Kerry McGinty: [00:09:37] And when you think of power, it seems like this massive thing that you’ve gone to training courses everywhere and learnt abou it but from Alex and Benash’s conversation, it was about how actually power isn’t a thing that you need to have this big shazam, hit by lightning, or bit by a radioactive spider. It’s very much something that grows over time and also be more comfortable in yourself and being authentic to what you believe in.

Kerry McGinty: [00:10:03] So their conversation I kind of got lost in the module, the video is about five minutes long, but you just felt like you could sit there and keep on being in that conversation. I think that’s something when me and Olly were recording that interview, in fact. We went way over time and when it came to editing, we were like, how do we cut this out? We’ve got seven hours of gold here. But people are better together and stronger together and especially for enacting and making change. I thought that was a really interesting point.

Kerry McGinty: [00:10:35] So other things that has been going on: it’s been kicking off a bit on social media. We’ve been posting a lot of stuff. So I think a lot of people are reacting to some of the stuff from our social guru, Leigh. So what’s been going on there than Leigh?

Leigh Kendall: [00:10:50] Thanks. So, yeah, one thing we do every week on Twitter is to ask people to share their key learning point from School so far. One thing to bear in mind is that if you’ve not started school yet, that’s absolutely fine. People just talking about where they’re up to right now. So some of their key learning points that people shared are that it’s okay for self-care as we talked about in last week’s podcast with Zoe. Talking about being more Gazelle. So letting things wash over you, looking after yourself first, building your resourcefulness. So that’s really nice. And we have a bit of fun with it as well. People share some fun GIFs, so that’s always good as well to represent what people are thinking about School. And it’s also a nice quote from some Gemma Hawtin saying the best part of it is be true to yourself, make time with self-care and reflect. Look at how far you’ve come. Thanks, Gemma.

Kerry McGinty: [00:11:41] So loads of good stuff on social media there and if you’re not following us yet, then it’s every so simple all you need to do is go to Twitter, @Sch4Change and follow us there and you’ll find loads of good posts, extra snippets of behind-the-scenes footage, videos, tips and everything that you need. Now, back to session three, the lifeblood of this course. We need your feedback. We want to see what you think. We want to see how you’re learning and what you’re doing. And Zarah and Olly, you’ve been looking at some pretty good comments and reflections, haven’t you?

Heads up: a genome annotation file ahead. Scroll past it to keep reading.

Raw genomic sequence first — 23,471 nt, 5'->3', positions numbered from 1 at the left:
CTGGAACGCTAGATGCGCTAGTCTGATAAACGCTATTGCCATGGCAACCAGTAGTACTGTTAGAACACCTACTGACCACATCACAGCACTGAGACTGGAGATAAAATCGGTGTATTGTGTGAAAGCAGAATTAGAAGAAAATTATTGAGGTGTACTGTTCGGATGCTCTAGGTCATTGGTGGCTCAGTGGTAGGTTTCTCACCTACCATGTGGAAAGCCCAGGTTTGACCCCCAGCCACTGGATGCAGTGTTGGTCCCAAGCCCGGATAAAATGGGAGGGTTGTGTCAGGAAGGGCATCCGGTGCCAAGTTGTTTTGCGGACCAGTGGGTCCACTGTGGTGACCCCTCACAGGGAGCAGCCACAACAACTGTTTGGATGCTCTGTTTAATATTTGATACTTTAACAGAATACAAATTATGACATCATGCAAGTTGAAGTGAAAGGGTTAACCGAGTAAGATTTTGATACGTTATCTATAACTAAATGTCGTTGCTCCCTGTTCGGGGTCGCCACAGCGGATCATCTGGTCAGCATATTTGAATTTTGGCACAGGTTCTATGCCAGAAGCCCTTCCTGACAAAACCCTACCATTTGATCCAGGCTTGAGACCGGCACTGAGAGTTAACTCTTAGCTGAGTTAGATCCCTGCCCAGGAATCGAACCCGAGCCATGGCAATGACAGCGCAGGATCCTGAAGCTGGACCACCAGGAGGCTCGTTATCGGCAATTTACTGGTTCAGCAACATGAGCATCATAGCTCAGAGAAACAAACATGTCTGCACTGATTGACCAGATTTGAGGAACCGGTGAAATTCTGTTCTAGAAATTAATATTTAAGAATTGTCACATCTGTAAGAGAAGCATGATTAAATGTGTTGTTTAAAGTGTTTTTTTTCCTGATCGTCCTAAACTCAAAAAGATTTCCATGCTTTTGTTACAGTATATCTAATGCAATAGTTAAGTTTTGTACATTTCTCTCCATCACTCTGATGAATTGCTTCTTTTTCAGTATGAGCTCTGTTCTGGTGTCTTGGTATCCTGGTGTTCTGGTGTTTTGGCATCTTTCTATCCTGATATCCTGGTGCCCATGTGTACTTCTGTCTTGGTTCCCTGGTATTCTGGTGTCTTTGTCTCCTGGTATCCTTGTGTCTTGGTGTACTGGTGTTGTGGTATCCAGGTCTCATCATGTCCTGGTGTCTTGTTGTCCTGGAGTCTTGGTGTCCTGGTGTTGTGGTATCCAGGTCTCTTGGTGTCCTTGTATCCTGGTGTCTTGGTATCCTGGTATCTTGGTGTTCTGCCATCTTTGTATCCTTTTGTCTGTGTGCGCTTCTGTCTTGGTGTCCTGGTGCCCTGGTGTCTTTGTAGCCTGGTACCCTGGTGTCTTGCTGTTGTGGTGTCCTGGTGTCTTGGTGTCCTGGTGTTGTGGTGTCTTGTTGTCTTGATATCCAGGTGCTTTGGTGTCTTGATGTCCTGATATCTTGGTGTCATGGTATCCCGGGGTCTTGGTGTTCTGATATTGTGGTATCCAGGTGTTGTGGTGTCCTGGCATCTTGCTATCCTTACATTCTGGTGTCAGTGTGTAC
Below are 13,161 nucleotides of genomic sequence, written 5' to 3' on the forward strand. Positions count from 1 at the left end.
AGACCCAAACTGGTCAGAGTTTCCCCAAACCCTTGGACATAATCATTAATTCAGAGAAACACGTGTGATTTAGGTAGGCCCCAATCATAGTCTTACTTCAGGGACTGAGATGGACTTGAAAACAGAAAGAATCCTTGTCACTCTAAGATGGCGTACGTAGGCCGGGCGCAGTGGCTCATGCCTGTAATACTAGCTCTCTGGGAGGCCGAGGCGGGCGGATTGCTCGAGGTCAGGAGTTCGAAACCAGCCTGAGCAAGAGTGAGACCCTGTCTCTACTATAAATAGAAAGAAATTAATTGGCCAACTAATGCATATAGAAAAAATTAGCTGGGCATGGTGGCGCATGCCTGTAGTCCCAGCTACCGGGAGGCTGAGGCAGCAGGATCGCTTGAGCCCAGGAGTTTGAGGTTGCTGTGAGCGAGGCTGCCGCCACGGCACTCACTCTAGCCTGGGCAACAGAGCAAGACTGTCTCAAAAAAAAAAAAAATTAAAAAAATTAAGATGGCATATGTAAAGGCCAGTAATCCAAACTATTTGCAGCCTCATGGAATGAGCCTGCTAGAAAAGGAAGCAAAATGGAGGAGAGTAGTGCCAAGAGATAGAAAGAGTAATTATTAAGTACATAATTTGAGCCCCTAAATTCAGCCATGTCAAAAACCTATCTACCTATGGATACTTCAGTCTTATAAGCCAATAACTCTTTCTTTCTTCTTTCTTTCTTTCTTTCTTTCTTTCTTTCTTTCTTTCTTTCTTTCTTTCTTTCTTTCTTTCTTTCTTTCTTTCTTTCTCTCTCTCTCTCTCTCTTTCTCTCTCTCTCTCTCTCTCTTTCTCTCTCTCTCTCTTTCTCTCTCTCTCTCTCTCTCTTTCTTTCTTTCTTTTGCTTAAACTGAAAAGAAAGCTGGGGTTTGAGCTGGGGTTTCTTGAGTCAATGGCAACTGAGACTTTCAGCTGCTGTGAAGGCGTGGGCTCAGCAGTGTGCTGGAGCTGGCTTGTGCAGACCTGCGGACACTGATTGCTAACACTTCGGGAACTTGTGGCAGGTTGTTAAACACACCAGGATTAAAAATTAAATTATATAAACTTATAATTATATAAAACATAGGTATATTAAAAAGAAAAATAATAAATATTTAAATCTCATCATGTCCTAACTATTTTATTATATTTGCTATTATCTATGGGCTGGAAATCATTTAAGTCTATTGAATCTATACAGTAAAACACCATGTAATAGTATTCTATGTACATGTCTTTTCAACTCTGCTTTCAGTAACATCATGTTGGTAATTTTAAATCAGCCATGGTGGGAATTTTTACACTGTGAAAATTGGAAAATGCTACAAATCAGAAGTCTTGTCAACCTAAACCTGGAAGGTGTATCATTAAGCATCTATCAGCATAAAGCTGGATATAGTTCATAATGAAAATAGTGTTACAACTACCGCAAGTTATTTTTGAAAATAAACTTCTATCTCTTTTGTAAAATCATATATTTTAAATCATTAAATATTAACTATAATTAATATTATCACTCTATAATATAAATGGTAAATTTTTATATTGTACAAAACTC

Olly Benson: [00:12:12] Yeah. I think we talked about this last week, about the value of comments, we talked to quite a lot with Zoe saying just how much she learns from the comments as opposed to just the content that we produced. And I think that’s so true. One of the themes I always like looking at for themes and one of the themes that really stood out for me this week was a discussion on the Theory X and Y page.

Olly Benson: [00:12:36] Theory X and Y is two competing theories which were devised in the 60s. And essentially, one says your employee are there just for the money and if they didn’t get the money, they wouldn’t do anything, they’d just sit there, they’d try it and kind of do as little as they can and what they can get away with. And your job is to effectively manage them. And you’re kind of in tension with your employees. In theory, Y is actually, No, your employees are the asset of the organisation. They thrive because they want to do stuff, they’re really positive. Your role as an employer is to sort of grow and nurture that.

Olly Benson: [00:13:10] So one of the really interesting conversations that is taking place on the comments is around whether one is inherently bad and one is inherently good. And we have this conversation all the time when we talk about new power and old power. I’m really clear that there isn’t a old power is bad, new power is good, and we say that on week one, on the first page where we introduce it. There were times when old power is really valuable and my go to story or that is being put in the back of an ambulance and taken to A and E; rushed into the resuscitation room and the last thing you want to hear is somebody say “Well, who wants to take charge here?” and “Does anybody want to join me?”

Kerry McGinty: [00:13:52] Me and Zarah would give it a good go for you Olly.

Olly Benson: [00:13:55] Actually, you want a structure. You want somebody who’s in charge, you want everybody knows what their role is, their position and what they’re doing. And you want that organisation.

Olly Benson: [00:14:05] Where I think the issue comes is where old power is used inappropriately or where it’s not needed. So, yes, in a critical situation like that, or you can think of lots of situations where you want that command and control. But what then happens is, and particularly in environments like health and care, where we’re used to that kind of command and control environment appropriately, that then seeps into lots of other places where it’s probably not the appropriate way of working. And some of that is about thinking about how to introduce change, how you introduce different ways of working, how you think differently. And if you try and do that in an environment whether that’s a Theory X or an old power environment, you actually don’t get the best from what you’re trying to achieve.